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Interrupt handling

ARM commonly uses interrupt to mean interrupt signal. On ARM A-profile and R-profile processors, that means an external IRQ or FIQ interrupt signal. The architecture does not specify how these signals are used. FIQ is often reserved for secure interrupt sources.

Both A-profile and R-profile processors cores have two physical interrupt pins, IRQ, and FIQ. An FIQ can mask IRQs, but an IRQ cannot mask FIQs. Historically, the architecture had features to permit lower-latency processing of FIQs.

When the processor takes an exception to AArch64 Execution state, all the PSTATE.DAIF interrupt masks are set automatically. This means that further interrupts are disabled. If software is to support nested interrupts, for example, to allow a higher priority interrupt to interrupt the handling of a lower priority source, then software must explicitly re-enable interrupts using the following instruction:

MSR DAIFClr, #imm

The immediate value is in fact a 4-bit field. There are also masks for:

  • A (for SError)
  • D (for Debug)
c_interrupt_handler.png

An assembly language IRQ handler might look like this:

IRQ_Handler
// Stack all corruptible registers and save PCS corruptible interrupts
STP X0, X1, [SP, #-16]!	       // SP = SP -16
STP X2, X3, [SP, #-16]!	       // SP = SP – 16
...					 // PUSH the rest of the corruptible registers
 
BL read_irq_source		      // a function to work out why we took an
					    // interrupt and clear the request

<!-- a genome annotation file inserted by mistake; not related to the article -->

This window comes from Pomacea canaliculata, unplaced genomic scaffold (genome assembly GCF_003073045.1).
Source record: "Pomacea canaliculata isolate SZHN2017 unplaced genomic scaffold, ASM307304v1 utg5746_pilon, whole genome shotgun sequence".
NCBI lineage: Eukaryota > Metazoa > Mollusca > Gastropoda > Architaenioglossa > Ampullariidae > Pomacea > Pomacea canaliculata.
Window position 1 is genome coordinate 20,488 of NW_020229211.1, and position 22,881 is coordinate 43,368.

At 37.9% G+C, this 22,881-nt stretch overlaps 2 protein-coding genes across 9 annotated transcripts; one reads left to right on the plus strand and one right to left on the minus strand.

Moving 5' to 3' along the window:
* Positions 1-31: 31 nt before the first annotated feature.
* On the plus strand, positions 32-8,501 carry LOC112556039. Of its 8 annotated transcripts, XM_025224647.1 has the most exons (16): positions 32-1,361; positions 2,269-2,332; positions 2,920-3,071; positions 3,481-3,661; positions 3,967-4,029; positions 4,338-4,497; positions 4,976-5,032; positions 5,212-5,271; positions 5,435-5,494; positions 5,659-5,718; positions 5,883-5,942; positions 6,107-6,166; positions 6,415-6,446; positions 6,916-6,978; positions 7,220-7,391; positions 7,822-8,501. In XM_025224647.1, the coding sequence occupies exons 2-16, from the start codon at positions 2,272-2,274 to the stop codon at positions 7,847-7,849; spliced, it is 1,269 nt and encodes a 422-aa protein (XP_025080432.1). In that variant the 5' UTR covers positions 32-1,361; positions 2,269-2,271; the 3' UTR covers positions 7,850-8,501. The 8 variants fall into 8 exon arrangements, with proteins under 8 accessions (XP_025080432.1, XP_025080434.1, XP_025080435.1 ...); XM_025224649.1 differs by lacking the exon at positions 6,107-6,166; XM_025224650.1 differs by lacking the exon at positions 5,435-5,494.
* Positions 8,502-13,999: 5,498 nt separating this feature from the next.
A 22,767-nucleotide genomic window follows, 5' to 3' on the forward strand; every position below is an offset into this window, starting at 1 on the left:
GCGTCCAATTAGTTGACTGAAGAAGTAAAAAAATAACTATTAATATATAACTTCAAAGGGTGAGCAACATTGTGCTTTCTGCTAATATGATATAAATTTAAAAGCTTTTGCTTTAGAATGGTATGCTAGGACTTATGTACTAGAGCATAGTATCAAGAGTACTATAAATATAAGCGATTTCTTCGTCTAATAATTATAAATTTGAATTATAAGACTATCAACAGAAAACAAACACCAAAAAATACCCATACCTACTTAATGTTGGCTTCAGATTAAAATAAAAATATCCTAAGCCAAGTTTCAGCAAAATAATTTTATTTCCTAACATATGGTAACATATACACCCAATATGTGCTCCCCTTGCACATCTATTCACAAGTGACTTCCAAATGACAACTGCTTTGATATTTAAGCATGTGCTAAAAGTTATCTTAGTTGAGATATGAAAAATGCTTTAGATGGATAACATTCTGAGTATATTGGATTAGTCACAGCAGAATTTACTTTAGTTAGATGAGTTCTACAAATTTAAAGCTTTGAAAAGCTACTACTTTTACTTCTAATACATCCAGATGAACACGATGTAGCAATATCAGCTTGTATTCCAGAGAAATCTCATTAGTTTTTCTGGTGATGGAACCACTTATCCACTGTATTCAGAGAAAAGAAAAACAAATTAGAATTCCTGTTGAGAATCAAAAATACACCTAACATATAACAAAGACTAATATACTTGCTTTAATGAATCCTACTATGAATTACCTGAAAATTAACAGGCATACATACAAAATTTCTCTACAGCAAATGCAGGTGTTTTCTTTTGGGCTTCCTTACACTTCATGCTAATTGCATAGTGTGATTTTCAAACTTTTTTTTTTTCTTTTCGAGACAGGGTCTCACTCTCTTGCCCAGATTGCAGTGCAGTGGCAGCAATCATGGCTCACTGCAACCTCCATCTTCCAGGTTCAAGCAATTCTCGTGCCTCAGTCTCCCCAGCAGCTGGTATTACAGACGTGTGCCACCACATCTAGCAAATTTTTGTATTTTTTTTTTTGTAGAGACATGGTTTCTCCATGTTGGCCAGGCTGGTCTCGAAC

BL C_irq_handler			 // the C interrupt handler
// restore from stack the corruptible
// registers
LDP X2, X3, [SP], #16		  // S = SP + 16
LDP X0, X1, [SP], #16		  // S = SP + 16
… 
ERET
            

However, from a performance point of view, the following sequence can be used:

IRQ_Handler
SUB SP, SP, #<frame_size> 	   // SP = SP - <frame_size>
STP X0, X1, [SP], +16		  // Store X0 and X1 at the base of the frame
STP X2, X3, [SP], +16		  // Store X2 and X3 at the base of the frame 
// + 16 bytes
...					// more register storing
...
// Interrupt handling

BL read_irq_source		    // a function to work out why we took an 
					   // interrupt and clear the request
BL C_irq_handler			// the C interrupt handler
// restore from stack the corruptible 
// registers 
LDP X0, X1, [SP, #-16]!		// Load X0 and X1 at the base of the frame
LDP X2, X3, [SP, #-16]!		// Load X2 and X3 at the base of the frame + 
					   // 16 bytes
...					// more register loading
ADD SP, SP, #<frame_size> 	   // Restore SP at its original value
… 
ERET

The nested handler requires a little extra code. It must preserve on the stack the contents of SPSR_EL1 and ELR_EL1. IRQs must be re-enabled after determining (and clearing) the interrupt source. However, as the link register for subroutine calls is different to the link register for exceptions, it is possible to avoid having to do anything special with LR or modes.

nested_interupts.png
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